Understanding the Chicken Scandal

Chicken ScandalIn 1945, British Scientists Howard Florey and Ernst Boris Chain created the first safe antibiotic – penicillin. Antibiotics are credited for preventing bacterial infections from causing severe immune system damage, more importantly; they are credited for saving the lives of millions of people. In fact, antibiotics are considered one of modern medicines greatest achievements.

Unfortunately, antibiotics have been vastly overused and this has led to antibiotic resistance; rendering many antibiotics either ineffective or not as effective as they use to be.   This is extremely problematic because serious diseases such as malaria, tuberculosis, gonorrhea and childhood ear infections are now much more difficult to treat than they were 30 years ago.  In addition, critically ill patients in the hospital are experiencing immune system collapses because they are unable to fight off infections due to antibiotic resistance.


Antibiotic resistance is not merely a product of direct consumption; we are exposed to antibiotics every time we eat non organic produce. In order to keep up with the extremely high demand for meat and poultry, farmers have started mass producing these animals, in environments that predispose them to disease. The farmers routinely feed their livestock antibiotics in order to prevent them from getting sick, and to increase their growth rate.  This practice is so widespread that an estimated 13.2 million Kg of antibiotics are sold annually to poultry and livestock industries, which equates to a whopping 80 percent of all antibiotic sales in the U.S..

Fluoroquinolones is a broad spectrum antibiotic reserved for the treatment of severe bacterial infections and preventing the bacteria from causing permanent bodily damage.  It is a powerful drug and one of the few antibiotics that the human immune system has not yet built-up a resistance to. In attempt to preserve the efficacy of the Fluoroquinolones, the U.S. Food and Drug Administration (FDA) banned its use in livestock’s, in 2005. Despite this ban, a recent study published in the March 21st edition of Environmental Science & Technology Journal reveals that these antibiotics are still widely in use by the poultry industry.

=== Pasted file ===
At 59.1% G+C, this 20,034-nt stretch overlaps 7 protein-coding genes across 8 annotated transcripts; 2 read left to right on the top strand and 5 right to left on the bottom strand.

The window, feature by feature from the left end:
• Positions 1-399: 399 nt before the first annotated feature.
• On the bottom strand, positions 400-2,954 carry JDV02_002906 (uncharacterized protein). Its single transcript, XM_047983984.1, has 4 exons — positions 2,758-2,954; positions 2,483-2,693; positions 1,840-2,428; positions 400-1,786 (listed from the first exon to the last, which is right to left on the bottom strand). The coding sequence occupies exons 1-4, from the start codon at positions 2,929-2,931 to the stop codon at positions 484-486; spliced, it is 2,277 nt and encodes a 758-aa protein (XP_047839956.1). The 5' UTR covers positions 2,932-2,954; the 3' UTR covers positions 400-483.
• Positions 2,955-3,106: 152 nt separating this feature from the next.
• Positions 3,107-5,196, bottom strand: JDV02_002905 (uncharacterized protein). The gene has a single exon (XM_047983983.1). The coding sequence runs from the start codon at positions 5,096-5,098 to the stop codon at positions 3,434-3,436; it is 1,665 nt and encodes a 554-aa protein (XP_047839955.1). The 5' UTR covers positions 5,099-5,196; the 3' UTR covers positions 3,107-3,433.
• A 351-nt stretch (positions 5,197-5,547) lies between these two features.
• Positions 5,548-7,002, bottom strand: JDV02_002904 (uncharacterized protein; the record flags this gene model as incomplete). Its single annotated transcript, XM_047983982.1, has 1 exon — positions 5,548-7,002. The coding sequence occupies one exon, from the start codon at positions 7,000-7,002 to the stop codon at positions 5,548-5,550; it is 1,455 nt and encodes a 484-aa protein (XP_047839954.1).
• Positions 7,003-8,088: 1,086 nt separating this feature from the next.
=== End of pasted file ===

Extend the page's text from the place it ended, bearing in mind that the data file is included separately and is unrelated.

The study was conducted by researchers at Arizona State University and the Johns Hopkins Bloomberg School of Public Health. The researchers examined feather meal, acquired from six U.S. states, as well as from China. Feather meal is made from poultry feathers and examining them allowed the scientists to decipher which drugs the poultry may have been given before their slaughter.   All of the 12 samples which were tested contained between 2 and 10 antimicrobials, amongst other harmful residues such as acetaminophen, caffeine and the prescription antidepressant Prozac. What’s more 8 out of the 12 samples contained fluoroquinolones and according to the lead researcher, David Love, PhD, “The discovery of certain antibiotics in feather meal strongly suggests the continued use of these drugs, despite the ban put in place in 2005 by the FDA.” This is extremely dangerous because humans may very well become resistant to this important antibiotic through continuous consumption of poultry and will thereby be rendered powerless to the damage caused by bacterial infections.

Unfortunately, the FDA has not responded to this study with the seriousness that it deserves, they merely requested voluntary action to be taken amongst livestock producers. However, the researchers of this study are skeptical that the industry will take any action at all. “A high enough concentration was found in one of the samples to select for bacteria that are resistant to drugs important to treat infections in humans,” states the study coauthor Keeve Nachman, PhD. This is quite serious and “we have very little confidence that the food animal production industry can be left to regulate it-self. We strongly believe that the FDA should monitor what drugs are going into animal feed.”